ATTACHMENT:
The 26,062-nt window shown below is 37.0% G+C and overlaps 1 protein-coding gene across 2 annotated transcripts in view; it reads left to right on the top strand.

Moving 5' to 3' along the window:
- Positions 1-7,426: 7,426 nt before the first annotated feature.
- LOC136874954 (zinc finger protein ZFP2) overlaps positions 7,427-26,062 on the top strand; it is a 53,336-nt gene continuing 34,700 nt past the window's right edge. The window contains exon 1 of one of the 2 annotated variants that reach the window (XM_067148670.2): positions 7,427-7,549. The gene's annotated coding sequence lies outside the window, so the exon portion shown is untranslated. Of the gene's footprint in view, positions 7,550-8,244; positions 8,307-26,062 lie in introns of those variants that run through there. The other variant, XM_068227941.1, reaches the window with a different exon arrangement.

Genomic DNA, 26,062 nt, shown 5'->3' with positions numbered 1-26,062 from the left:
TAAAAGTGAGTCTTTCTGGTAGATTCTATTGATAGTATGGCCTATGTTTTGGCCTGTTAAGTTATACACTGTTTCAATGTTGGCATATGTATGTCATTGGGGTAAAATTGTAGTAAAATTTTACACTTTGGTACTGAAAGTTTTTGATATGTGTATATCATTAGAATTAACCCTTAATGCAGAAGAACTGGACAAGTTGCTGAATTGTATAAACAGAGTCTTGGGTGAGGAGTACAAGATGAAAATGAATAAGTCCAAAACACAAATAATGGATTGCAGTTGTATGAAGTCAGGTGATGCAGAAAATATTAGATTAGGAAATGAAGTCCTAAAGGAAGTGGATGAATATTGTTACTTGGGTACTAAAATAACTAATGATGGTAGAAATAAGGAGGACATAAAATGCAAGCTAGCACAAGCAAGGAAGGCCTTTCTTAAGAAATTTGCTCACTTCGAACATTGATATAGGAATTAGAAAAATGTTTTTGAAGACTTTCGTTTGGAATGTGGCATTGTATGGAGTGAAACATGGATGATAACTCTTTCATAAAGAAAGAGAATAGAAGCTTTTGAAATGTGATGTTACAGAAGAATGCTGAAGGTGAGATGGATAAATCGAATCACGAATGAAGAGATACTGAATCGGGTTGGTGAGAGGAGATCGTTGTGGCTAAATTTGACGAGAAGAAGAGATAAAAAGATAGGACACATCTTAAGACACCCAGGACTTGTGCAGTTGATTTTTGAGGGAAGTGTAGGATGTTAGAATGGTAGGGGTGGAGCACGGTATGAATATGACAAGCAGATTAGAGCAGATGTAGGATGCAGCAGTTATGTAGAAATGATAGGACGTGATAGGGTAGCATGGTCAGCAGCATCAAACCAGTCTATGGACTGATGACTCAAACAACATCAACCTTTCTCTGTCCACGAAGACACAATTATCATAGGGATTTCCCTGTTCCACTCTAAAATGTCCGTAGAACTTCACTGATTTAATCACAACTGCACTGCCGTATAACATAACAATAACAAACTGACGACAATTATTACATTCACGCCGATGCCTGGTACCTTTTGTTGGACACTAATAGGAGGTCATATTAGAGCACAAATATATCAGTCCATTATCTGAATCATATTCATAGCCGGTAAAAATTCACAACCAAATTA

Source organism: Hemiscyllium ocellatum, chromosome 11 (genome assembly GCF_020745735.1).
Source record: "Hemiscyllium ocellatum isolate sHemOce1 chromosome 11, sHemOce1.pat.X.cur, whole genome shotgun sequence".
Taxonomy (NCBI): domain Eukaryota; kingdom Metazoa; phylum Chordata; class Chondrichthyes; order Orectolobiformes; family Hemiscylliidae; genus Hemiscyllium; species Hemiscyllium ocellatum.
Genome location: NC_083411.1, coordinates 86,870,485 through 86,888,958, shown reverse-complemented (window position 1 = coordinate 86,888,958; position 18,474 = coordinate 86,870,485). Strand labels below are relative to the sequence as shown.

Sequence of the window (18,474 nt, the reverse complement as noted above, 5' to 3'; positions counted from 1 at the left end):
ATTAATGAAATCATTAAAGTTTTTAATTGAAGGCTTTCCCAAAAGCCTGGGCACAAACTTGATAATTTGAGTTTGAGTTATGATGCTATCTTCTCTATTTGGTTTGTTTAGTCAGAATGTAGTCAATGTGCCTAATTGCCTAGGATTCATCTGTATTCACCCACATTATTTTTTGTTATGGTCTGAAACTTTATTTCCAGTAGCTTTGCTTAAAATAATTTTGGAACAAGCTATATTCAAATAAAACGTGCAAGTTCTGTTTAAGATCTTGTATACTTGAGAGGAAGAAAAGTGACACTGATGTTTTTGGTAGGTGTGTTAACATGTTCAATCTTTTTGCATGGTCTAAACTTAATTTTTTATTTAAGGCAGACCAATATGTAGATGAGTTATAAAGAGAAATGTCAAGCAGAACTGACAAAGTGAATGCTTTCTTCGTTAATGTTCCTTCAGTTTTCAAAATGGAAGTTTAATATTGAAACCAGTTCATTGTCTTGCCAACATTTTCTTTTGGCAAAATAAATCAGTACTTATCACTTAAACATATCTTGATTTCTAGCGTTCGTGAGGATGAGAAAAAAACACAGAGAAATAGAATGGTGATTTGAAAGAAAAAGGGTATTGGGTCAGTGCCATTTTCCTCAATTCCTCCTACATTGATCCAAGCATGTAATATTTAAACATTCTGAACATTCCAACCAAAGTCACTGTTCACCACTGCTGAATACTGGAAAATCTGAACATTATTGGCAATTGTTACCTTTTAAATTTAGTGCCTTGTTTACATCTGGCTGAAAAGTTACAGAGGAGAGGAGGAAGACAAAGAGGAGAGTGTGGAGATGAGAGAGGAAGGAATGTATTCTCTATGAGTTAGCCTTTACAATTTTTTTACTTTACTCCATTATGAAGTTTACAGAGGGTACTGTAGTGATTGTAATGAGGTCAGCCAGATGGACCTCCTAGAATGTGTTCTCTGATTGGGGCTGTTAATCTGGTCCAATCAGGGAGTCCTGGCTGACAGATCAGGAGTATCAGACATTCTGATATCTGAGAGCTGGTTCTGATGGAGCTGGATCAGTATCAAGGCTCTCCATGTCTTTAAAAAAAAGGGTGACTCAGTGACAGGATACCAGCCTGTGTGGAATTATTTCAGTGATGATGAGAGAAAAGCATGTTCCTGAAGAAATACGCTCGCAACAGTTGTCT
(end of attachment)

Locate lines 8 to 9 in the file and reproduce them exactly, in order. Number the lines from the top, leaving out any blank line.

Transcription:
Source record: "Hemiscyllium ocellatum isolate sHemOce1 chromosome 11, sHemOce1.pat.X.cur, whole genome shotgun sequence".
Taxonomy (NCBI): domain Eukaryota; kingdom Metazoa; phylum Chordata; class Chondrichthyes; order Orectolobiformes; family Hemiscylliidae; genus Hemiscyllium; species Hemiscyllium ocellatum.